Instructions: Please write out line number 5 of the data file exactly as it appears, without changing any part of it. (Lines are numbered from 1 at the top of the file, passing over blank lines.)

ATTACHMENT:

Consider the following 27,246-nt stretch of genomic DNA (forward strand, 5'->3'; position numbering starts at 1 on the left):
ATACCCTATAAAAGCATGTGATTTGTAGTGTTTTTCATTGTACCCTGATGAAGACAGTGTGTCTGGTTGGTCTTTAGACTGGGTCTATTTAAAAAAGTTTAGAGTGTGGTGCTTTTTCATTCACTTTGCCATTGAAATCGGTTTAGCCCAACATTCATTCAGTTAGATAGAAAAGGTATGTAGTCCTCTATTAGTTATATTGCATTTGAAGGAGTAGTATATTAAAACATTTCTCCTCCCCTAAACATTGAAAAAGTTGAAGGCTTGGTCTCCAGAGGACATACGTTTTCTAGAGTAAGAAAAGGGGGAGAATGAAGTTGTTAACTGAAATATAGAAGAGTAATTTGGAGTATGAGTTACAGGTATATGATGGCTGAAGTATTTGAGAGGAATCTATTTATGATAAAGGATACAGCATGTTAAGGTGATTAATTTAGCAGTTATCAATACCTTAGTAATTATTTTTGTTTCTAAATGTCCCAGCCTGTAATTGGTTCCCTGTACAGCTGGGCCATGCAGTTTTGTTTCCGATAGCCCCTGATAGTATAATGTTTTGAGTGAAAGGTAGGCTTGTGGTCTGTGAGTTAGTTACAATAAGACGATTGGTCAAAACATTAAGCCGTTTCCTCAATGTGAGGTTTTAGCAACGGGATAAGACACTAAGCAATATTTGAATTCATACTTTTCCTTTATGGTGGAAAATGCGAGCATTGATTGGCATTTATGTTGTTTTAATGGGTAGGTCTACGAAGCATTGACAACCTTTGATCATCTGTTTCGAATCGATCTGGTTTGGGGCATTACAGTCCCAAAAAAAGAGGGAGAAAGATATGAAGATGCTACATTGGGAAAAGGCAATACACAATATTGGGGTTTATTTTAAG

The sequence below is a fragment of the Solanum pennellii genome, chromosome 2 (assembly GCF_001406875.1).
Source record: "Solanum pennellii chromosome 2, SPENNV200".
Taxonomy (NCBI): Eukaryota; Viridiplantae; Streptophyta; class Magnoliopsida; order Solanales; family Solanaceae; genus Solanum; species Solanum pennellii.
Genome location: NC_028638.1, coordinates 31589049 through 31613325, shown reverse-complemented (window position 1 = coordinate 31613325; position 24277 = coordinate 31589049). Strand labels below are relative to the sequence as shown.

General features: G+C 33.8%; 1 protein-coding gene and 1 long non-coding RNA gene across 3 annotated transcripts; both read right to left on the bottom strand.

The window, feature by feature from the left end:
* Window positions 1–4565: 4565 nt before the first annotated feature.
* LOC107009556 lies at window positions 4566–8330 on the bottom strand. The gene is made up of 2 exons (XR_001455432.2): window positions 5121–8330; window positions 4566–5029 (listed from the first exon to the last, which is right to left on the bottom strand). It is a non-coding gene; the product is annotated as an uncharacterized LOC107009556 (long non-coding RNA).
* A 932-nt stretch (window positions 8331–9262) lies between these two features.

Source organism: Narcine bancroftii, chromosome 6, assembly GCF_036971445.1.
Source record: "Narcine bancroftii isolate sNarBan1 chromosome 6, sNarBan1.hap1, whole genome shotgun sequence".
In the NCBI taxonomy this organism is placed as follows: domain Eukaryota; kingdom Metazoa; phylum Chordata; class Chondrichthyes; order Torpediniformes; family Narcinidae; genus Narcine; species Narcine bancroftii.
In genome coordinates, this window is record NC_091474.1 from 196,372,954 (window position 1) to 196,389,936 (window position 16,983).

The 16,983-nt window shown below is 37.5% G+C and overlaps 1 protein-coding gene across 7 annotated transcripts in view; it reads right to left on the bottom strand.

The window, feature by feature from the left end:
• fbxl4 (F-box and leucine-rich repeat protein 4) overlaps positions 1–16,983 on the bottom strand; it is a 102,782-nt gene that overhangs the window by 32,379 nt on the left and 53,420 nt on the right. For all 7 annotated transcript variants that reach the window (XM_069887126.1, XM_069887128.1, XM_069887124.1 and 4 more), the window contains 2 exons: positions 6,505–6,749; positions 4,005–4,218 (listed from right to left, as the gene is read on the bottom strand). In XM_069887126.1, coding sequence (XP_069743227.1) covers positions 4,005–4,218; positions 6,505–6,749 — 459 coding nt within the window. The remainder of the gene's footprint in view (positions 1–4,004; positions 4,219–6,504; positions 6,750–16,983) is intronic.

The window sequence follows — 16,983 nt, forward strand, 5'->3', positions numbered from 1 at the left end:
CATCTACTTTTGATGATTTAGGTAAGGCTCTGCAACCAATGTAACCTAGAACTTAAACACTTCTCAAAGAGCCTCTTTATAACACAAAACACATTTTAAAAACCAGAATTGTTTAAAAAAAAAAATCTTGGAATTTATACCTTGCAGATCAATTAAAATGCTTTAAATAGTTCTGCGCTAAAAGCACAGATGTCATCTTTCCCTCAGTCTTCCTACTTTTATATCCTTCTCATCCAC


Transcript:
Taxonomy (NCBI): Eukaryota; Viridiplantae; Streptophyta; class Magnoliopsida; order Solanales; family Solanaceae; genus Solanum; species Solanum pennellii.